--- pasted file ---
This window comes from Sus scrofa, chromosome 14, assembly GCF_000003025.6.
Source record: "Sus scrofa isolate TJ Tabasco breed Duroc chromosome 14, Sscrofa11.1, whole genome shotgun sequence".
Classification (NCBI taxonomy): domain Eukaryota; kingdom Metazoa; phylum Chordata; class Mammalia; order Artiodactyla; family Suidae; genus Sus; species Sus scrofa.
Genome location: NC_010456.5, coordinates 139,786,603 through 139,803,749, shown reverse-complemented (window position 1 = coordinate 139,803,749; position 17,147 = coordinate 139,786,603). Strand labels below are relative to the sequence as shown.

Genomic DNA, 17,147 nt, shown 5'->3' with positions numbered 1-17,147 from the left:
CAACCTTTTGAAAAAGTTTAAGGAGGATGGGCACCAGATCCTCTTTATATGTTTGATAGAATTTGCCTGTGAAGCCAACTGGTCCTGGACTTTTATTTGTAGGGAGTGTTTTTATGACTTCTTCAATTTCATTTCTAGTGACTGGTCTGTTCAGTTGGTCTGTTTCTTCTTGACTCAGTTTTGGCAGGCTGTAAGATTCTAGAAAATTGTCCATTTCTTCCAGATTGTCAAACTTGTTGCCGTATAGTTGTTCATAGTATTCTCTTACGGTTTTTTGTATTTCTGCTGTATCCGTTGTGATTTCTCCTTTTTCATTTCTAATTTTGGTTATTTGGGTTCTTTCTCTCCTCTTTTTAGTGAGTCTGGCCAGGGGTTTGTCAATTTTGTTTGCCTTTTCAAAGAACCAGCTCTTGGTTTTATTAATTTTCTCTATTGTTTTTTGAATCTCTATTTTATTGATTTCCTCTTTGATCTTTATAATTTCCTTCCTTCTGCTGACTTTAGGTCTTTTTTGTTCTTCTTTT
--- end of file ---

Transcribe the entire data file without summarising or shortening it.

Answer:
This window comes from Sus scrofa, chromosome 14, assembly GCF_000003025.6.
Source record: "Sus scrofa isolate TJ Tabasco breed Duroc chromosome 14, Sscrofa11.1, whole genome shotgun sequence".
Classification (NCBI taxonomy): domain Eukaryota; kingdom Metazoa; phylum Chordata; class Mammalia; order Artiodactyla; family Suidae; genus Sus; species Sus scrofa.
Genome location: NC_010456.5, coordinates 139,786,603 through 139,803,749, shown reverse-complemented (window position 1 = coordinate 139,803,749; position 17,147 = coordinate 139,786,603). Strand labels below are relative to the sequence as shown.

Genomic DNA, 17,147 nt, shown 5'->3' with positions numbered 1-17,147 from the left:
CAACCTTTTGAAAAAGTTTAAGGAGGATGGGCACCAGATCCTCTTTATATGTTTGATAGAATTTGCCTGTGAAGCCAACTGGTCCTGGACTTTTATTTGTAGGGAGTGTTTTTATGACTTCTTCAATTTCATTTCTAGTGACTGGTCTGTTCAGTTGGTCTGTTTCTTCTTGACTCAGTTTTGGCAGGCTGTAAGATTCTAGAAAATTGTCCATTTCTTCCAGATTGTCAAACTTGTTGCCGTATAGTTGTTCATAGTATTCTCTTACGGTTTTTTGTATTTCTGCTGTATCCGTTGTGATTTCTCCTTTTTCATTTCTAATTTTGGTTATTTGGGTTCTTTCTCTCCTCTTTTTAGTGAGTCTGGCCAGGGGTTTGTCAATTTTGTTTGCCTTTTCAAAGAACCAGCTCTTGGTTTTATTAATTTTCTCTATTGTTTTTTGAATCTCTATTTTATTGATTTCCTCTTTGATCTTTATAATTTCCTTCCTTCTGCTGACTTTAGGTCTTTTTTGTTCTTCTTTT